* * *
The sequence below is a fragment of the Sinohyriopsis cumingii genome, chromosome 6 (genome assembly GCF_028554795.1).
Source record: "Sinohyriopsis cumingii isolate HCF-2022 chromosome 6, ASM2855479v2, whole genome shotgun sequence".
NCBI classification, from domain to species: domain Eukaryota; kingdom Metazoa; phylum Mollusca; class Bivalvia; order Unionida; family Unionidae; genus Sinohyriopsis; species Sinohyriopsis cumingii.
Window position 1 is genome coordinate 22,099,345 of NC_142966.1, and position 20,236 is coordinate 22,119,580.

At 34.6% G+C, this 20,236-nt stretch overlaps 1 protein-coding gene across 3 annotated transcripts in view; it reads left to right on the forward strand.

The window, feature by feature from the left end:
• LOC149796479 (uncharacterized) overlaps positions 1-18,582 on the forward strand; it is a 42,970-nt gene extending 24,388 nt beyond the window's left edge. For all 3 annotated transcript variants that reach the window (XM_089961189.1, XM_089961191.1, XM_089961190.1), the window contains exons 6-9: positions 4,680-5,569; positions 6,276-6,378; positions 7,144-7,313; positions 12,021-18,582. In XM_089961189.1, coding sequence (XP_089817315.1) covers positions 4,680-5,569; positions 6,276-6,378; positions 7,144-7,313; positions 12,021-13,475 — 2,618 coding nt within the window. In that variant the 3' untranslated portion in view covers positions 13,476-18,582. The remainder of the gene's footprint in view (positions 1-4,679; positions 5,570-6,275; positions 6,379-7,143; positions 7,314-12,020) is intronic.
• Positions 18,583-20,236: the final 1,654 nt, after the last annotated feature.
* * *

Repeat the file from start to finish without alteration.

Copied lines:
The sequence below is a fragment of the Sinohyriopsis cumingii genome, chromosome 6 (genome assembly GCF_028554795.1).
Source record: "Sinohyriopsis cumingii isolate HCF-2022 chromosome 6, ASM2855479v2, whole genome shotgun sequence".
NCBI classification, from domain to species: domain Eukaryota; kingdom Metazoa; phylum Mollusca; class Bivalvia; order Unionida; family Unionidae; genus Sinohyriopsis; species Sinohyriopsis cumingii.
Window position 1 is genome coordinate 22,099,345 of NC_142966.1, and position 20,236 is coordinate 22,119,580.

At 34.6% G+C, this 20,236-nt stretch overlaps 1 protein-coding gene across 3 annotated transcripts in view; it reads left to right on the forward strand.

The window, feature by feature from the left end:
• LOC149796479 (uncharacterized) overlaps positions 1-18,582 on the forward strand; it is a 42,970-nt gene extending 24,388 nt beyond the window's left edge. For all 3 annotated transcript variants that reach the window (XM_089961189.1, XM_089961191.1, XM_089961190.1), the window contains exons 6-9: positions 4,680-5,569; positions 6,276-6,378; positions 7,144-7,313; positions 12,021-18,582. In XM_089961189.1, coding sequence (XP_089817315.1) covers positions 4,680-5,569; positions 6,276-6,378; positions 7,144-7,313; positions 12,021-13,475 — 2,618 coding nt within the window. In that variant the 3' untranslated portion in view covers positions 13,476-18,582. The remainder of the gene's footprint in view (positions 1-4,679; positions 5,570-6,275; positions 6,379-7,143; positions 7,314-12,020) is intronic.
• Positions 18,583-20,236: the final 1,654 nt, after the last annotated feature.